I had never been intrigued so much by the intricacies of insect anatomy until we looked closely at it during class. Fortuitously, during the outdoor exploration session of the lab after assembling the Foldscope, my partner and I were able to capture an ant and view it on a slide. After first being generally stricken with awe at being able to see for the first time so many details of such a relatively small creature, I looked carefully at the different sections of the ant.
Upon reaching the abdomen, I realized that I could not see any organ-like things besides one large dark sac. I could, however, see very thin string-like structures stretching out throughout the abdomen. This made me curious, how do ants complete the essential function of breathing?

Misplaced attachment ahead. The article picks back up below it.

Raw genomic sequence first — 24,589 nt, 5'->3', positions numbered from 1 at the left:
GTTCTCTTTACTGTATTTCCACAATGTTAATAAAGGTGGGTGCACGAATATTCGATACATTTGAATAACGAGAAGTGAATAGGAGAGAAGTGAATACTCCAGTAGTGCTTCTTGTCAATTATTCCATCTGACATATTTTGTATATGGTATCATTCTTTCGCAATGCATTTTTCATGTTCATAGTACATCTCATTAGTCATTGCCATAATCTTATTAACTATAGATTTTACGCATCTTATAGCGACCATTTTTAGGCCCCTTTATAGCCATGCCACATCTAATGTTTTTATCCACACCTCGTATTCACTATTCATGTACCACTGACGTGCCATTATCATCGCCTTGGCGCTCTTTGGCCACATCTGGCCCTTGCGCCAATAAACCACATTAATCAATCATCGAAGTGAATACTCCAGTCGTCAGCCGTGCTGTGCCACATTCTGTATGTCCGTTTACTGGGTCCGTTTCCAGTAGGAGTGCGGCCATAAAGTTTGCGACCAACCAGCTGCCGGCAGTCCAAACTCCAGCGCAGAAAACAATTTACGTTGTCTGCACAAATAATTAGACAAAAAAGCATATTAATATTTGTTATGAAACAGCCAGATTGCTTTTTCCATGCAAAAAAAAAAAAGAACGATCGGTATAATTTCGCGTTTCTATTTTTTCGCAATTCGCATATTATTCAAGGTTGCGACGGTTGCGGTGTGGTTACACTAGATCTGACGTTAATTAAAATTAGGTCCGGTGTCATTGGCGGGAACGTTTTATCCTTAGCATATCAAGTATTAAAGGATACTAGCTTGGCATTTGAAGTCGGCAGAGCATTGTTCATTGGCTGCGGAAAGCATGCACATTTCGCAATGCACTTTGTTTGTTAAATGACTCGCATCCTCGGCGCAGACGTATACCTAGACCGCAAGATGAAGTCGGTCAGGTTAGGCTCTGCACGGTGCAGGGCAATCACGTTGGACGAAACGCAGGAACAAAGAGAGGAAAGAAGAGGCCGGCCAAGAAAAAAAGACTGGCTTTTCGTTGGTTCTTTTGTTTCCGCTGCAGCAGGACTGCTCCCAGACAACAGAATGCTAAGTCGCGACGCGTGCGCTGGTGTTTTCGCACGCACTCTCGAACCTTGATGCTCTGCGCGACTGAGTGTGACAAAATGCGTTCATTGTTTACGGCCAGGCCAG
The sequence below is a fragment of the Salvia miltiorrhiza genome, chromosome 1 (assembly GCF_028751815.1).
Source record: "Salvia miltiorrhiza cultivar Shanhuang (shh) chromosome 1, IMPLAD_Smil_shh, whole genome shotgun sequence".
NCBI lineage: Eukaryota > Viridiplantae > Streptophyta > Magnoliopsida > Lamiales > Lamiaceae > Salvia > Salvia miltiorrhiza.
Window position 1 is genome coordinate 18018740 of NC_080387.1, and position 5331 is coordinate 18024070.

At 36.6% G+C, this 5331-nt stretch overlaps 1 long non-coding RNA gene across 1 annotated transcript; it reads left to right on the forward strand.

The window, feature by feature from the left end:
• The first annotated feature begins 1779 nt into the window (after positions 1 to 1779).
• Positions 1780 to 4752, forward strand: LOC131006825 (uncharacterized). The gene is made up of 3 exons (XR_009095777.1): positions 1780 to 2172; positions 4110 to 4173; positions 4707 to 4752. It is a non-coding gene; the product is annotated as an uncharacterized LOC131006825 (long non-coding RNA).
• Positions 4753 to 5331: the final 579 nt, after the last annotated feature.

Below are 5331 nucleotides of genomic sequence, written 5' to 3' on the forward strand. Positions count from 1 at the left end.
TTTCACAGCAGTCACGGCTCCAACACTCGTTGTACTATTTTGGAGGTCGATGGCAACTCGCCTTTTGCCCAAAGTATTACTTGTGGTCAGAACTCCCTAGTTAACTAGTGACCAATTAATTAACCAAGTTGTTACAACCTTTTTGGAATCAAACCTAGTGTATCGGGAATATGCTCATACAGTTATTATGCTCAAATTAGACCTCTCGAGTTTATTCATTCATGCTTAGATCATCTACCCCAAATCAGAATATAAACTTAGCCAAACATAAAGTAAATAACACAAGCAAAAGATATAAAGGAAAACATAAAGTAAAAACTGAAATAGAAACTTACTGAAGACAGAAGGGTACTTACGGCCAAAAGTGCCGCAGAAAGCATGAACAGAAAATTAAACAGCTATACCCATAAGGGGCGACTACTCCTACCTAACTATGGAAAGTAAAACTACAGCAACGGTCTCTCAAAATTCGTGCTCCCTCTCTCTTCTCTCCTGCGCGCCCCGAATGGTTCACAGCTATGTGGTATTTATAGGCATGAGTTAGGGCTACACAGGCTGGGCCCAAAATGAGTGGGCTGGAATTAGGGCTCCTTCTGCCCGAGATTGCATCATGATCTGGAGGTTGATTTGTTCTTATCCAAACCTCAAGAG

After doing some research, I found out that the string-like structures did indeed have something to do with the breathing. Ants have an interesting respiratory system consisting of spiracles (tiny openings located on the outside of the exoskeleton that allow the transport of oxygen into and carbon dioxide out of ) and trachea (the respiratory ducts throughout the body). The spiracles are all over the ant’s exoskeleton and the tracheal tubes branch out all over the body, facilitating the exchange of gasses as needed.
I found it very enlightening in the realization that there are other ways of breathing apart from the lungs of mammals and gills of fish. I am curious to see the other types of insects and their own respective breathing systems, or would they be the same?
by Joon Kee Park